• High Tech Youth Academy, based in Otara, helps students from primary level to age 24 to develop their skills in digital production and film making, animation, 3D gaming, visual design and robotics. The programme is such a success they have opened seven studios around New Zealand, as well in Fiji and Hawaii.
  • C-Me Mentoring Trust is the programme behind Trades At School, a two year programme for secondary school students in Years 12 to 13, aged 16-18 years.  The purpose is to transition from school to tertiary education, trade-training or paid employment. C-Me Mentoring is now funded by The Fono and is the model behind the new Oceania academy opening in 2016.
  • Ideal Success Trust, based in Manurewa, is an education project which uses traditional values of family involvement and whānau to strengthen the families it works with. The education project, Ngā Huarahi Tika, works with schools to identify 10-year-olds who have the potential to do well, but are facing significant obstacles. It then runs a motivational programme that works closely with the students’ whānau. Families strengthened through the programme have had a positive impact on their children’s education, with improvements in students’ school attendance, engagement with learning and social skills.
  • The Leadership Academy of A Company (He Puna Marama Trust) for Māori boys in Northland draws upon core values of the 28th Māori Battalion and three pou or platforms: “Be Māori, be rangatira and be educated”. It has proven successful, with 100% of students achieving NCEA qualifications. In 2014, He Puna Marama Trust was able to access funding as one of the first partnership schools opened by the Ministry of Education.
  • Rise UP Trust began in February 2006 as a Saturday home schooling programme in the garage of its founder, Sita Selupe, a young Tongan primary school teacher on maternity leave. The founders believe that education and relationships are the keys to breaking the cycle of poverty. Evaluation data indicate the programme’s impact includes better family connectedness, higher academic achievement and greater engagement of whānau/aiga in their children’s education. Rise UP Academy opened as a partnership school in 2014 and has since doubled its roll.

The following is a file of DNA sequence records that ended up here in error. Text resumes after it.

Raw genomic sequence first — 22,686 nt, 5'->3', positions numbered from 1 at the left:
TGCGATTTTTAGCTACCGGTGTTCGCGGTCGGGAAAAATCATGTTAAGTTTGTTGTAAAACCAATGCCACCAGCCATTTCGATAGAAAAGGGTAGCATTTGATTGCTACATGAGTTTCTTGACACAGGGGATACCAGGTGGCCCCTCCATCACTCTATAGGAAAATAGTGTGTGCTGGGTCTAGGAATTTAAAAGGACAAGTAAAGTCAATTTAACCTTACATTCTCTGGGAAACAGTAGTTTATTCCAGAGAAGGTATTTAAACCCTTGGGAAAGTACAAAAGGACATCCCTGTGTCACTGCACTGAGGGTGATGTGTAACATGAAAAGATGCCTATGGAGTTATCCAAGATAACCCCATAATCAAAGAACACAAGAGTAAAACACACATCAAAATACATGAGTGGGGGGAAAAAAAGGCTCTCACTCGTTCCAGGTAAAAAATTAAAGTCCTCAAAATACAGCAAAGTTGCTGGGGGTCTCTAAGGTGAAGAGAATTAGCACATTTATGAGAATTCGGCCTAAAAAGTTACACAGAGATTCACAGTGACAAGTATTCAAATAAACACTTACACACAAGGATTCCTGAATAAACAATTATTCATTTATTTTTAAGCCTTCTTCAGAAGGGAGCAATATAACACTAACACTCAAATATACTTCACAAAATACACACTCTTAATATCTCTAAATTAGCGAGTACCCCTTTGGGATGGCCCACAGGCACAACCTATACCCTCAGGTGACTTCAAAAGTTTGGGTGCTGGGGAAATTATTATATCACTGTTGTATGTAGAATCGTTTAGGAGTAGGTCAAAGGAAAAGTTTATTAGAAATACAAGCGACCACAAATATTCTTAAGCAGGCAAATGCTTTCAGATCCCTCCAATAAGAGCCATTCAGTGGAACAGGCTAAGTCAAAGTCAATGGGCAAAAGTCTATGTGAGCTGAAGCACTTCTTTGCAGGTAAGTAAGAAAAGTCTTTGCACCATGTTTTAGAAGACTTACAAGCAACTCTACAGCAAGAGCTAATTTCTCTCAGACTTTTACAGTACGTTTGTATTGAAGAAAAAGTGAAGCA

• The Starpath Project focuses on transforming educational outcomes for students who are currently underachieving at secondary school and so are under-represented in tertiary education. It uses a longitudinal database to track student achievement; looks for ways to use evidence-based decisions about student’s progress, such as target setting and academic support; and also emphasises an evidence-based approach to literacy interventions.

MPEI Today

In 2015 the final stage of the MPEI began; ‘Tohia te Tapairu’ – the Māori and Pacific Education Initiative (MPEI) Tamāhine Leadership Fund for programmes designed to create wahine Māori leaders.

MPEI Reports

Download a PDF copy of our latest reports

Impact of MPEI on Foundation North 

MPEI was Foundation North’s first significant investment in high-engagement philanthropy. MPEI demonstrated the power of communities to identify and explore potential solutions to complex issues. The combination of multi-year, secure funding and capacity-building support from Foundation North to each initiative created optimum conditions for the potential of each innovation to be explored. A strong framework of monitoring and evaluation ensured that issues were identified and learnings captured throughout the process.

The impact of MPEI saw the Foundation create a dedicated funding stream, Catalysts for Change, which now provides the combination of funding and support to organisations addressing complex social issues in the Auckland and Northland region. Support for each Catalysts for Change partner is provided through the Foundation’s Centre for Social Impact. The Centre for Social Impact works alongside each organisation in leadership development, capacity building, programme design and evaluation. The Centre is also available to support investments in social innovation by other philanthropic trusts and community organisations.